Take a moment, light a candle, slow down and begin again with President Nelson Mandela leading the way.

A Midday Meditation in the Tradition of Ancient Mystics

Honoring Nelson Mandela

Help us as we pause at this point in the day to find safety and refuge, peace and mercy.

Glory to all that ties us together and brings our hearts into the center so we may listen. As it was in the beginning, it will be now, and will be forever more. Amen.

Hymn, excerpted from John Antsie

As the West winds blew their fury
the earth let out a cry;
as if to deny the awful truth,
it was more than just a sigh.
As if one life had greater value
than all of this; all of the love
that a world full of great lives
could bear; bear to contemplate
the loss of a legend, but
whose wisdom will be immortal …

Psalm, excerpted from Charles W. Martin

once
or twice
in a lifetime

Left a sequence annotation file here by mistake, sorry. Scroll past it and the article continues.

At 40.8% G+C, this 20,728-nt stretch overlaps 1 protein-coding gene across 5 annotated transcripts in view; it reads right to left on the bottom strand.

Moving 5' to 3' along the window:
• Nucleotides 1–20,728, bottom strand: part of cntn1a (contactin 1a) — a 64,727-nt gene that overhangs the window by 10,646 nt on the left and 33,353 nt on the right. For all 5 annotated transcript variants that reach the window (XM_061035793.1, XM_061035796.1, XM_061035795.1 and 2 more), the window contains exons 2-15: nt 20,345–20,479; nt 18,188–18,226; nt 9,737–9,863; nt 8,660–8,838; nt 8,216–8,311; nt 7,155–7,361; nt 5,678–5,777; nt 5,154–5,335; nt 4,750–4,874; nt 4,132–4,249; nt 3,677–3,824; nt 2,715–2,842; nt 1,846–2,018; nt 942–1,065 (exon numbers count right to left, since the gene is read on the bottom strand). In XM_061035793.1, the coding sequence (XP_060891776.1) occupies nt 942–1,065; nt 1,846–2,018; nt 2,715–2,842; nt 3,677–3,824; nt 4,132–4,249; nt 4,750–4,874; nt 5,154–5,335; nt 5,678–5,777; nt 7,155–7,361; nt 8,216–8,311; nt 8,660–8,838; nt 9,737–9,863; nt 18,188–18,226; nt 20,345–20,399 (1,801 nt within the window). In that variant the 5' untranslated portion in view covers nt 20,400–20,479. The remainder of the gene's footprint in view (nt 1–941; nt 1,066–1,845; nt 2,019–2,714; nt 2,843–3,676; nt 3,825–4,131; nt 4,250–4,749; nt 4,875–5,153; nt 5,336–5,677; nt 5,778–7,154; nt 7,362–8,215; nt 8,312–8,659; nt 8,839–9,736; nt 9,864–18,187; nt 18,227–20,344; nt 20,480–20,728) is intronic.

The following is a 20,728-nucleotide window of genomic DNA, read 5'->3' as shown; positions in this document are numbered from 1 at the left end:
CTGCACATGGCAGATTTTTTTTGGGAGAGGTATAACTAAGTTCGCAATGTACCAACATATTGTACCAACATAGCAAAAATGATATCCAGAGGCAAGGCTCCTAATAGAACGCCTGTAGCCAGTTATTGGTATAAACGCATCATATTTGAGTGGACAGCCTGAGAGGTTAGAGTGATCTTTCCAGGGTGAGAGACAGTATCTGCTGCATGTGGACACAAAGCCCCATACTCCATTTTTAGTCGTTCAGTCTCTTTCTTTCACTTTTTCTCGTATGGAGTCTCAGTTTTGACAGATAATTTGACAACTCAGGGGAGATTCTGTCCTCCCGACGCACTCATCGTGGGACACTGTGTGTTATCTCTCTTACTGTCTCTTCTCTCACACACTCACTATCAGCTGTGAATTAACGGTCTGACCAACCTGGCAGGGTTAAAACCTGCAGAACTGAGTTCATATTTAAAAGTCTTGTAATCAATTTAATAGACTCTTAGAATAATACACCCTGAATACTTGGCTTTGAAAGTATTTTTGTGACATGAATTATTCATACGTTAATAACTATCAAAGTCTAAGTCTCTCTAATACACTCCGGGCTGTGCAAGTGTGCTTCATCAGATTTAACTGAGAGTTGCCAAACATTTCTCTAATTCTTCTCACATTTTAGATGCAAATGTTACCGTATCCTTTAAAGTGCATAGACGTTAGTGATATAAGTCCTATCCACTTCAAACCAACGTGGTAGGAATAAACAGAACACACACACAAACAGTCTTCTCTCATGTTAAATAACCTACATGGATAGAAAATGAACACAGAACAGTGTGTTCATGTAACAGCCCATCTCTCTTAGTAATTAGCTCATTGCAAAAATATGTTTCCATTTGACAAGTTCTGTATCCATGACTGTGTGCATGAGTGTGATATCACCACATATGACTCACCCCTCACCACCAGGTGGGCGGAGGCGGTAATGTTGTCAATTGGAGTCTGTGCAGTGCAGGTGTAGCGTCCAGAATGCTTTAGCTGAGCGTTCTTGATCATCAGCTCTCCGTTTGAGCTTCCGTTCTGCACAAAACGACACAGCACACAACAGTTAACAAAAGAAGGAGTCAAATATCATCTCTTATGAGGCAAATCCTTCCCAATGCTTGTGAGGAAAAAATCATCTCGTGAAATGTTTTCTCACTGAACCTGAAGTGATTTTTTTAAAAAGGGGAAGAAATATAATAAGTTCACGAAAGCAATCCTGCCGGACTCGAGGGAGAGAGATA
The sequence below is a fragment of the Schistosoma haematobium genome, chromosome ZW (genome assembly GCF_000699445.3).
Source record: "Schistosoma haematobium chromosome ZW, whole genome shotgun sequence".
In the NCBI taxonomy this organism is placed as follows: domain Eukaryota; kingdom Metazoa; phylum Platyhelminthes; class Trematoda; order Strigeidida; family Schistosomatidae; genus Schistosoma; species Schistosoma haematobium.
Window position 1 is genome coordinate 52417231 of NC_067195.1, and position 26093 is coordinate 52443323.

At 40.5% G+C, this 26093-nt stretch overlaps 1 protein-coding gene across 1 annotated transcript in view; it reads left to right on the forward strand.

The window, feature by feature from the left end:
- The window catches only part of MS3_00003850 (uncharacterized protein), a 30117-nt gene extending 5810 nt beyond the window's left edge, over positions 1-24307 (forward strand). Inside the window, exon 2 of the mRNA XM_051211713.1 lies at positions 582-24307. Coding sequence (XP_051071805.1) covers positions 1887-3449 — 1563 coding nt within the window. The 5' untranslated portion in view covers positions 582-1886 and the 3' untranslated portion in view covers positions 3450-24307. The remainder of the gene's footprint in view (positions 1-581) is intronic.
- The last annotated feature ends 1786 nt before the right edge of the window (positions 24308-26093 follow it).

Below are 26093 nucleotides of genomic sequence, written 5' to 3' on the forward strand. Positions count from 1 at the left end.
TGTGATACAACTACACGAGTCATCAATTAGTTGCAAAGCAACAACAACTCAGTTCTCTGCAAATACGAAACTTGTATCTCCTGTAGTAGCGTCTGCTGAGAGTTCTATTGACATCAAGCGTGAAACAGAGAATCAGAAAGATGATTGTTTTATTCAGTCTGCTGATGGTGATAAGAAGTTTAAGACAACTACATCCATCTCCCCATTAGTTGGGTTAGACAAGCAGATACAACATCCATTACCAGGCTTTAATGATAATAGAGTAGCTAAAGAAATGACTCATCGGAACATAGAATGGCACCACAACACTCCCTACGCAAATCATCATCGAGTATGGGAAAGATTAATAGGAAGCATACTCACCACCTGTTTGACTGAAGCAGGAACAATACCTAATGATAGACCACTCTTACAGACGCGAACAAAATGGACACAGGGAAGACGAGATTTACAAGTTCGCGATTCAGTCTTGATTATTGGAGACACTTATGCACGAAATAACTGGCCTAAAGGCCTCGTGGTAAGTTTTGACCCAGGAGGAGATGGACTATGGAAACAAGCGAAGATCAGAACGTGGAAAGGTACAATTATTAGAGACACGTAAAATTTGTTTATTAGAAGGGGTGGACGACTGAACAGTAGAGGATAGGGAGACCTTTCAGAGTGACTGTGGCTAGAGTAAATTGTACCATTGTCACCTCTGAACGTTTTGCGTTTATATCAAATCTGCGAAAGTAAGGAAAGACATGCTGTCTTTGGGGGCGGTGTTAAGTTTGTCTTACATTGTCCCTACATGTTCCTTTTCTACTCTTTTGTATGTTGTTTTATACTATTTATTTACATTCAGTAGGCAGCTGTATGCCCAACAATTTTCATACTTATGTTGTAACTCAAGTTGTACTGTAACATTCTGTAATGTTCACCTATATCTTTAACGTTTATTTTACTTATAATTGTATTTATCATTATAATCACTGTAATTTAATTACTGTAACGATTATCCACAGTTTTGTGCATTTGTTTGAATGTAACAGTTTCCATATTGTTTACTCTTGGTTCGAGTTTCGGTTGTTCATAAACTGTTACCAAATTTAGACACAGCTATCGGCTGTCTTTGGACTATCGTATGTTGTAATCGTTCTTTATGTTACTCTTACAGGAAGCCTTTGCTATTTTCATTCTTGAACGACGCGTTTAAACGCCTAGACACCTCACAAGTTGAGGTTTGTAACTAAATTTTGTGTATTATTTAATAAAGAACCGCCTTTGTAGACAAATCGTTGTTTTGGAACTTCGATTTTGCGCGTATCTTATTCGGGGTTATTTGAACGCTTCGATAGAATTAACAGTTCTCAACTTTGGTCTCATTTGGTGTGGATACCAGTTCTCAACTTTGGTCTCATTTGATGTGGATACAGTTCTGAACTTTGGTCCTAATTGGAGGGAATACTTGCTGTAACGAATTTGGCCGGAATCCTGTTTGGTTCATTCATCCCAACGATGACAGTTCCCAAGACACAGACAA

an ancient returns
showing
the way
not
as a prophet
or
god-like figure
but as
a man
or
a woman
willing to expend
all their life forces
to open
the minds
of all those
willing
to listen

Glory to all that ties us together and brings our hearts into the center so we may listen. As it was in the beginning, it will be now, and will be forever more. Amen.

Reading: Inspired by Jamie Dedes, by President Nelson Mandela, Speech on World Civilisation, November 2000

The world had become much smaller, as I realised when racing on jumbo jets that I had never seen before, and talked every day on amazing new international telephones. I had to acquaint myself with this new phenomenon of globalisation, that enabled money and capital to flow instantly across the globe, and made the economies of the world startlingly more interdependent.

The effects and consequences of globalisation had to be internalised by many other South Africans, as well. South Africa became isolated from the international community during the apartheid years, and now saw how closely interconnected countries and economies had become. We welcome the process of globalisation. It is inescapable and irreversible. We can no more ignore it, as I said before, that we can reject the idea of winter by refusing to wear warm clothes. It can carry with it not only investment and transfer of expertise, but also knowledge and understanding of other people and cultures.